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    Where forward thinking terrestrials share ideas and information about the state of the species, their planet and the universe, living the lives of science fiction. Introduction
    Featuring Powers of Ten by Charles and Ray Eames, based on an idea by Kees Boeke.
    The Antikythera mechanism is an ancient analog computer designed to calculate astronomical positions. It was recovered in 1900–1901 from the Antikythera wreck, but its significance and complexity were not understood until a century later. Jacques-Yves Cousteau visited the wreck in 1978, but although he found new dating evidence he did not find any additional remains of the Antikythera mechanism. The construction has been dated to the early 1st century BC. Technological artifacts approaching its complexity and workmanship did not appear again until the 14th century AD, when mechanical astronomical clocks began to be built in Western Europe.
    Professor Michael Edmunds of Cardiff University, who led a 2006 study of the mechanism, said:
    - "This device is just extraordinary, the only thing of its kind. The design is beautiful, the astronomy is exactly right. The way the mechanics are designed just makes your jaw drop. Whoever has done this has done it extremely carefully ... in terms of historic and scarcity value, I have to regard this mechanism as being more valuable than the Mona Lisa."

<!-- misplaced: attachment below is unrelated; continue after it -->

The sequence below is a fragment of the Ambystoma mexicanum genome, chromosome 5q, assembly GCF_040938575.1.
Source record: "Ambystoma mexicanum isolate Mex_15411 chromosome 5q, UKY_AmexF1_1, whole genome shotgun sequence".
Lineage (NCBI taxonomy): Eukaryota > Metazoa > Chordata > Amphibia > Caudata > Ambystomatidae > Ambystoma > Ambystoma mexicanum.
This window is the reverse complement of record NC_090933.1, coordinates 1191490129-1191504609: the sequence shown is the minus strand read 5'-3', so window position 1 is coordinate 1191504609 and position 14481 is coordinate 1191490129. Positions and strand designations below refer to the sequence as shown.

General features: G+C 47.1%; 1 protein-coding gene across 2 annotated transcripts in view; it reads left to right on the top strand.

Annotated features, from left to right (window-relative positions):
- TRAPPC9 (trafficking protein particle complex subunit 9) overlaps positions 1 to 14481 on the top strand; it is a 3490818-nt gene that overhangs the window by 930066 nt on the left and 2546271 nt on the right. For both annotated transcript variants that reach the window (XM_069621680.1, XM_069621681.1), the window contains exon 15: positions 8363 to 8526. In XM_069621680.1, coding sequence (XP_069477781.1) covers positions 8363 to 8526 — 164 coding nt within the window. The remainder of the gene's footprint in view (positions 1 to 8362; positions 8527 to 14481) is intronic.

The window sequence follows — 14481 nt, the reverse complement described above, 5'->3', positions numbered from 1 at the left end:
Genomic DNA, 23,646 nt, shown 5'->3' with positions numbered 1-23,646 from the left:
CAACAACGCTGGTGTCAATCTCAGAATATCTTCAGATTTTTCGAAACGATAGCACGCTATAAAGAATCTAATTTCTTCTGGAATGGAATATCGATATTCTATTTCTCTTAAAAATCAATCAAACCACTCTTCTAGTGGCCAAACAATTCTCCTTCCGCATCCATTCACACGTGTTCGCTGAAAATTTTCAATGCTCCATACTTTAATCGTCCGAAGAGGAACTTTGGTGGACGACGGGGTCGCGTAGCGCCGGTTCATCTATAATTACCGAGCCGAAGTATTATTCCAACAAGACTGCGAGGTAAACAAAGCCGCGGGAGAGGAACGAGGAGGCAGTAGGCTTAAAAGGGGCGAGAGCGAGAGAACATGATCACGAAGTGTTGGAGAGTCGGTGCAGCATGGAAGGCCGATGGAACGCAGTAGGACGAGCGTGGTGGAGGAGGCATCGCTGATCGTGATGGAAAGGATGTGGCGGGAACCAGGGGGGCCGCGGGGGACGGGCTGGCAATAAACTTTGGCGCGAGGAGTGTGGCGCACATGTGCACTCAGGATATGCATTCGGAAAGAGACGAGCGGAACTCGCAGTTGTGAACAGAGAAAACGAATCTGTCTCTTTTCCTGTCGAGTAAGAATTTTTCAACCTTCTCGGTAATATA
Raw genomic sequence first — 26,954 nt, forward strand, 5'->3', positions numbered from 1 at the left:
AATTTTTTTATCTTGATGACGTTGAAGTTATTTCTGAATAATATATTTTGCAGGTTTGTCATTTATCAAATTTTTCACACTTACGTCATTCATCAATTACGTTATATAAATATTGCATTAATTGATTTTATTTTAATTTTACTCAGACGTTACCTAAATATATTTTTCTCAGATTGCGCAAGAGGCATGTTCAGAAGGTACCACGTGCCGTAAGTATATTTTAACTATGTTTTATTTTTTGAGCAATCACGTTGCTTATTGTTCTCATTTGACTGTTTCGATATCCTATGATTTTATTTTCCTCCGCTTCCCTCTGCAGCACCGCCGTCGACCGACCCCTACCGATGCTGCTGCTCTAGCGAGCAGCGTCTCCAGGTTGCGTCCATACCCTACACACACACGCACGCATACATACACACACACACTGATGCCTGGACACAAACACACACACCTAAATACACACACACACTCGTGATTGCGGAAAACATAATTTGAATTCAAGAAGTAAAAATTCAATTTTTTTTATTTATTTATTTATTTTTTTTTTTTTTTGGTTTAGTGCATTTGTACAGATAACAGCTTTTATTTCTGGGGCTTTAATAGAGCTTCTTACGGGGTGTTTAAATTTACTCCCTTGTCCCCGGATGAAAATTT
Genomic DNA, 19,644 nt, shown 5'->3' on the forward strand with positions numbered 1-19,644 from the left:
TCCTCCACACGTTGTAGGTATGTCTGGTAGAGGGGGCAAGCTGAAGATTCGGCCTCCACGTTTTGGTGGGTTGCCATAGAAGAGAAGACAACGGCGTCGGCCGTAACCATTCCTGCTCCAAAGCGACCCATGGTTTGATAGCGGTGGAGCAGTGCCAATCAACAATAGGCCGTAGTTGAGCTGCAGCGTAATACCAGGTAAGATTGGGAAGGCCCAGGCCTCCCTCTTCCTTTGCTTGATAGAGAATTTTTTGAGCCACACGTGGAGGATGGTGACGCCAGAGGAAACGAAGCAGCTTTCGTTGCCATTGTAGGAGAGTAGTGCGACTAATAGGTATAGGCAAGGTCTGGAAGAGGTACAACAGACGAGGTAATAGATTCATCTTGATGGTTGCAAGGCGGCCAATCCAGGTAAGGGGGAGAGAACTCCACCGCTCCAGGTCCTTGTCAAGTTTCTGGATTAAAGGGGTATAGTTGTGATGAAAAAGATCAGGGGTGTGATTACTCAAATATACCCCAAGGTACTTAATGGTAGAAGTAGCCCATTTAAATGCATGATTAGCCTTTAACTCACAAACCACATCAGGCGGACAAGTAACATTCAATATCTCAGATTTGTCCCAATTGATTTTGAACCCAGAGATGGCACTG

The Antikythera mechanism is displayed at the National Archaeological Museum of Athens, accompanied by a reconstruction made and donated to the museum by Derek de Solla Price. Other reconstructions are on display at the American Computer Museum in Bozeman, Montana, the Children's Museum of Manhattan in New York, in Kassel, Germany, and at the Musée des Arts et Métiers in Paris.
    The mechanism was housed in a wooden box approximately 340 × 180 × 90 mm in size and comprised of 30 bronze gears (although more could have been lost). The largest gear was approximately 140 mm in diameter and likely had either 223 or 224 teeth, this gear is clearly visible in fragment A. The mechanism's remains were found as 82 separate fragments of which only seven contain any gears or significant inscriptions.


    http://youtu.be/UpLcnAIpVRA
    Mon, Nov 5, 2012  Permanent link

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    Mon, Mar 7, 2011  Permanent link
    Categories: hacking
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    http://www.readwriteweb.com/archives/ar_textbooks_virtual_chemistry_sets_the_future_of_learning.php

    Thu, Jul 8, 2010  Permanent link

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